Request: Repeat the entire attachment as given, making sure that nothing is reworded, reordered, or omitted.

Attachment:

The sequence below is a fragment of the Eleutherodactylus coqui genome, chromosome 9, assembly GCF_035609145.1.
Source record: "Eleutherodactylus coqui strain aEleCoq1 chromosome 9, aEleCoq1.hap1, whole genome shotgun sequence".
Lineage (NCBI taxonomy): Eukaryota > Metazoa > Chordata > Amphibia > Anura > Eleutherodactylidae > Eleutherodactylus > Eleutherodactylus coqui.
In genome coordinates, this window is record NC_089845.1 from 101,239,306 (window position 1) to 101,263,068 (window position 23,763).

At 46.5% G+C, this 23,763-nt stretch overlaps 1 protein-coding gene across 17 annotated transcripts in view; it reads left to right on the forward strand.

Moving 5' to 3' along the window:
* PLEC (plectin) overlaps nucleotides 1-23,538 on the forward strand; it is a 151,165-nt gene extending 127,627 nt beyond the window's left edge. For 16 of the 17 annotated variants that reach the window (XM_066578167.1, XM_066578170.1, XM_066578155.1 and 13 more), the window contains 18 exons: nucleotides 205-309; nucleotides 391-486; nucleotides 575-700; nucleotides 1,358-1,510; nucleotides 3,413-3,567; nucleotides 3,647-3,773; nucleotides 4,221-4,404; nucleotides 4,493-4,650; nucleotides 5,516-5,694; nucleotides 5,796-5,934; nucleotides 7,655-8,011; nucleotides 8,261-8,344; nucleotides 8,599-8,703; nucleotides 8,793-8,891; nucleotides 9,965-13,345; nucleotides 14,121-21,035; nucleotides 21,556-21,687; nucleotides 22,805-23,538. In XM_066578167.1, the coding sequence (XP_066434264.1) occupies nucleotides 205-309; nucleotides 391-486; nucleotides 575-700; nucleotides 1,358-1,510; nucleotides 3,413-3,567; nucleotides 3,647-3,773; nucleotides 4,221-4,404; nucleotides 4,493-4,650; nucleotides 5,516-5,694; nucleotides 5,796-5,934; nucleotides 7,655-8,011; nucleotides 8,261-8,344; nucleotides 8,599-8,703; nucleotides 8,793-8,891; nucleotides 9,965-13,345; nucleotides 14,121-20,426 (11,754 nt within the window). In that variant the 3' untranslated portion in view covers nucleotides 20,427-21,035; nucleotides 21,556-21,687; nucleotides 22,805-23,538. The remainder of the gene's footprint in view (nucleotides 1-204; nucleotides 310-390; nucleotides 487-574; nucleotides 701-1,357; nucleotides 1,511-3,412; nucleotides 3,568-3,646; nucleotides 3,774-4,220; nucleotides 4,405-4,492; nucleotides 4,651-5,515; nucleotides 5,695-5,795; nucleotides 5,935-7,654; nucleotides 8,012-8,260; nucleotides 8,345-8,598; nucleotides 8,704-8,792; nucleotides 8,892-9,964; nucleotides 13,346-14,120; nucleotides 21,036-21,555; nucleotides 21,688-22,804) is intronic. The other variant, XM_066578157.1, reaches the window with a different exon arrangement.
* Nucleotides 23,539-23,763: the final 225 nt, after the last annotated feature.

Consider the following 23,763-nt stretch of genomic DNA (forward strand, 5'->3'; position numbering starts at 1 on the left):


The sequence below is a fragment of the Eleutherodactylus coqui genome, chromosome 9, assembly GCF_035609145.1.
Source record: "Eleutherodactylus coqui strain aEleCoq1 chromosome 9, aEleCoq1.hap1, whole genome shotgun sequence".
Lineage (NCBI taxonomy): Eukaryota > Metazoa > Chordata > Amphibia > Anura > Eleutherodactylidae > Eleutherodactylus > Eleutherodactylus coqui.
In genome coordinates, this window is record NC_089845.1 from 101,239,306 (window position 1) to 101,263,068 (window position 23,763).

At 46.5% G+C, this 23,763-nt stretch overlaps 1 protein-coding gene across 17 annotated transcripts in view; it reads left to right on the forward strand.

Moving 5' to 3' along the window:
* PLEC (plectin) overlaps nucleotides 1-23,538 on the forward strand; it is a 151,165-nt gene extending 127,627 nt beyond the window's left edge. For 16 of the 17 annotated variants that reach the window (XM_066578167.1, XM_066578170.1, XM_066578155.1 and 13 more), the window contains 18 exons: nucleotides 205-309; nucleotides 391-486; nucleotides 575-700; nucleotides 1,358-1,510; nucleotides 3,413-3,567; nucleotides 3,647-3,773; nucleotides 4,221-4,404; nucleotides 4,493-4,650; nucleotides 5,516-5,694; nucleotides 5,796-5,934; nucleotides 7,655-8,011; nucleotides 8,261-8,344; nucleotides 8,599-8,703; nucleotides 8,793-8,891; nucleotides 9,965-13,345; nucleotides 14,121-21,035; nucleotides 21,556-21,687; nucleotides 22,805-23,538. In XM_066578167.1, the coding sequence (XP_066434264.1) occupies nucleotides 205-309; nucleotides 391-486; nucleotides 575-700; nucleotides 1,358-1,510; nucleotides 3,413-3,567; nucleotides 3,647-3,773; nucleotides 4,221-4,404; nucleotides 4,493-4,650; nucleotides 5,516-5,694; nucleotides 5,796-5,934; nucleotides 7,655-8,011; nucleotides 8,261-8,344; nucleotides 8,599-8,703; nucleotides 8,793-8,891; nucleotides 9,965-13,345; nucleotides 14,121-20,426 (11,754 nt within the window). In that variant the 3' untranslated portion in view covers nucleotides 20,427-21,035; nucleotides 21,556-21,687; nucleotides 22,805-23,538. The remainder of the gene's footprint in view (nucleotides 1-204; nucleotides 310-390; nucleotides 487-574; nucleotides 701-1,357; nucleotides 1,511-3,412; nucleotides 3,568-3,646; nucleotides 3,774-4,220; nucleotides 4,405-4,492; nucleotides 4,651-5,515; nucleotides 5,695-5,795; nucleotides 5,935-7,654; nucleotides 8,012-8,260; nucleotides 8,345-8,598; nucleotides 8,704-8,792; nucleotides 8,892-9,964; nucleotides 13,346-14,120; nucleotides 21,036-21,555; nucleotides 21,688-22,804) is intronic. The other variant, XM_066578157.1, reaches the window with a different exon arrangement.
* Nucleotides 23,539-23,763: the final 225 nt, after the last annotated feature.

Consider the following 23,763-nt stretch of genomic DNA (forward strand, 5'->3'; position numbering starts at 1 on the left):